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Arts & Entertainment

‘Alexa, Snap Me Out Of It’

How a Dallas theater collective is subverting emergent technology months before 'The Alexa Dialogues' begin.
By William Sarradet |
courtesy 'The Alexa Dialogues'

It’s a marvelous world now. You can order a pizza without lifting a finger. Thanks to the first generation of home assistants like Google Home and Amazon’s Alexa, automating daily tasks doesn’t even require a screen anymore. As with any convenience given by the big-tech conglomerates we’ve grown accustomed to, there will come a slow reveal of unintended consequences that affect individuals, families, and societies across the world.  

If it sounds like I’m setting up an episode of speculative techno-horror series Black Mirror, that shouldn’t be surprising. The anthology show has ignited a new interest in the TV-binging public on the implications of our digital future, and raised eyebrows in casual conversation otherwise keyed to celebrity gossip and sports trivia. Audiences, perhaps more so than consumers, are primed to explore the dissimulated problematics of living in a digital dystopia. Enter The Alexa Dialogues, the newest production from Dean Terry’s multimedia theater project, Therefore.

Therefore defies categorization, but flaunts many: theater, visual art, audio art, and performance among them. Terry’s previous work with emergent technology and AI lends his ability to develop a project like this. The core of this interest, unlike the heavy-handed didactics of Black Mirror, is art which moves people beyond conclusions, suspicion and concern into new thoughts and feelings on where these devices are taking us.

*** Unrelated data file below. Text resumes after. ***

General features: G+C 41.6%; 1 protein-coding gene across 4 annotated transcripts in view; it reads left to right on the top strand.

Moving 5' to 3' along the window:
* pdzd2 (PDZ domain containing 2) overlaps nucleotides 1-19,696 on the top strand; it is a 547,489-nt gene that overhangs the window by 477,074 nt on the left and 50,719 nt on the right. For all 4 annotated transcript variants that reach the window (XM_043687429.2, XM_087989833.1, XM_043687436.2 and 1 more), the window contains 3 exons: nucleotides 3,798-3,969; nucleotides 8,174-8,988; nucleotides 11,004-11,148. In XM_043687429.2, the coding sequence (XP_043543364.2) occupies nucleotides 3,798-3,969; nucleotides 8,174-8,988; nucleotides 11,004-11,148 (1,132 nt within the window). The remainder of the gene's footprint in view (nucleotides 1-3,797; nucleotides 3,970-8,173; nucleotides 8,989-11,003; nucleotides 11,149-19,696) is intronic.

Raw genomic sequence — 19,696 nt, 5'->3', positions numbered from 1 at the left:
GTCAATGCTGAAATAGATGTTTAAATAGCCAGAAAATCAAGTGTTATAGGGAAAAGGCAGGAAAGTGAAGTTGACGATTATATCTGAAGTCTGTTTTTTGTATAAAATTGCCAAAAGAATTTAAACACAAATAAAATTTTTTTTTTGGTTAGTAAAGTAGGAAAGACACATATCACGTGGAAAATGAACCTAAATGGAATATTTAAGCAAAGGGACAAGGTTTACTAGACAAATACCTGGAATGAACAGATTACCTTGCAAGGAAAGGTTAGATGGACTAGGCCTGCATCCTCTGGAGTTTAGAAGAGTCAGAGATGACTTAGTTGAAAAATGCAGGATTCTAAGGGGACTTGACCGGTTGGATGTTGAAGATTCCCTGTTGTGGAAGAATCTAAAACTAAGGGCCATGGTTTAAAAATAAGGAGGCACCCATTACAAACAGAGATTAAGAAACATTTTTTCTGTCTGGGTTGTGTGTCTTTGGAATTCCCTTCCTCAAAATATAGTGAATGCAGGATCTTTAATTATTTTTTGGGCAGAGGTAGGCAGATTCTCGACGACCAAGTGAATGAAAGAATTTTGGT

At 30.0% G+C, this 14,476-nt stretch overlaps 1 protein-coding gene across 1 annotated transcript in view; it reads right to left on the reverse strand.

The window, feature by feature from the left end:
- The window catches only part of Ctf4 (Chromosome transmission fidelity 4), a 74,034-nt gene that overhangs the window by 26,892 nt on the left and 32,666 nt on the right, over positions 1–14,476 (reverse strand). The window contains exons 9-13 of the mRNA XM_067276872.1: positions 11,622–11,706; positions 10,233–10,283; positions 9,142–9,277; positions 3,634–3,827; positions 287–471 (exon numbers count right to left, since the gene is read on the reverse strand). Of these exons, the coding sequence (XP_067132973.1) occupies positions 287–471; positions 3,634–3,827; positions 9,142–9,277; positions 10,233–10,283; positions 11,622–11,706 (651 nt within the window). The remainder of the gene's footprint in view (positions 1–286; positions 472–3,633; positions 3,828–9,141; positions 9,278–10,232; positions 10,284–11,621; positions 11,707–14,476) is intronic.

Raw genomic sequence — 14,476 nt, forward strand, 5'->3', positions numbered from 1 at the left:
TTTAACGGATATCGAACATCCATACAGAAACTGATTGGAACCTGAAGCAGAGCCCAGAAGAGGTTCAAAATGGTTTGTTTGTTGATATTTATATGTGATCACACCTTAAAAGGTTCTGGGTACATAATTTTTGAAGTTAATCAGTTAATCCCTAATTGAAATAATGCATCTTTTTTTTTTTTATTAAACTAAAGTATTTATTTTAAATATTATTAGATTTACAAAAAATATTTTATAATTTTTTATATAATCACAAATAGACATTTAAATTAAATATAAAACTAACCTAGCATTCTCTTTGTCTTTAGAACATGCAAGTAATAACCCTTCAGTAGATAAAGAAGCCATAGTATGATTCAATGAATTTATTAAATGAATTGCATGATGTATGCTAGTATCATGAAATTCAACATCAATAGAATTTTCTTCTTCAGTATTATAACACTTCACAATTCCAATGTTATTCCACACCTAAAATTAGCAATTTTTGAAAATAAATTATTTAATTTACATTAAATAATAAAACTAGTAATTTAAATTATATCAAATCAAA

In anticipation of the new production staged at the AT&T Performing Arts Center, Terry and company have established a new Instagram account, @alexadialogues, in addition to the @therefore account to promote and document the development of the show before its May 24 debut at the AT&T Performing Arts Center. Here, Terry takes some time to discuss the group’s strategy for archiving their work leading up to the performance, and the meanings beneath the plastic shell.

This program is a speculative work on the implications of the speech processing technologies invading our homes through ‘assistants.’ Do you think audiences are more interested in that now?

Absolutely. We’re at peak hype in the news and information, and fears and debate about artificial intelligence in the public eye right now. it’s not gonna stop anytime soon. Everyone I trust that I show it to, their response is they’re intrigued. We’re allowing them experience and feel things that I think they’re anticipating. things they’re frustrated by when they interact with their devices. You tell your device, “I don’t feel well”, or “My girlfriend or boyfriend left me”, and it just says “I’m sorry”. We’re going to play that whole scenario out; of this device, in your bedroom, listening to all the things you do in there. Considering everyone is interacting with these things in really, really, simplistic ways, we hope to say, Look what can happen. To help them imagine. I think the role of artists is to experiment with these things really early on.

The nature of this work is to get people to consider the implications of the technologies we have allowed to enter our private lives.

That part of it, the didacticism, is a part of the frame, but is a fourth, fifth, sixth result. If I wanted to do that, I would just write an essay. The idea is that if we’re successful, that’s one of the effects people take a way with them. There are a whole lot of nonlinear things. None of which are decorative, by the way. Some people that are didactic or that emphasize one media over the other, the other bits of media are often decorative. That’s one of my mottos: no decoration, ever. I’ve done didactic work before, but that’s never the ultimate goal. It’s a part of the project.

How are you engaging Instagram as a platform for this production? We’re quite far out from the premiere date.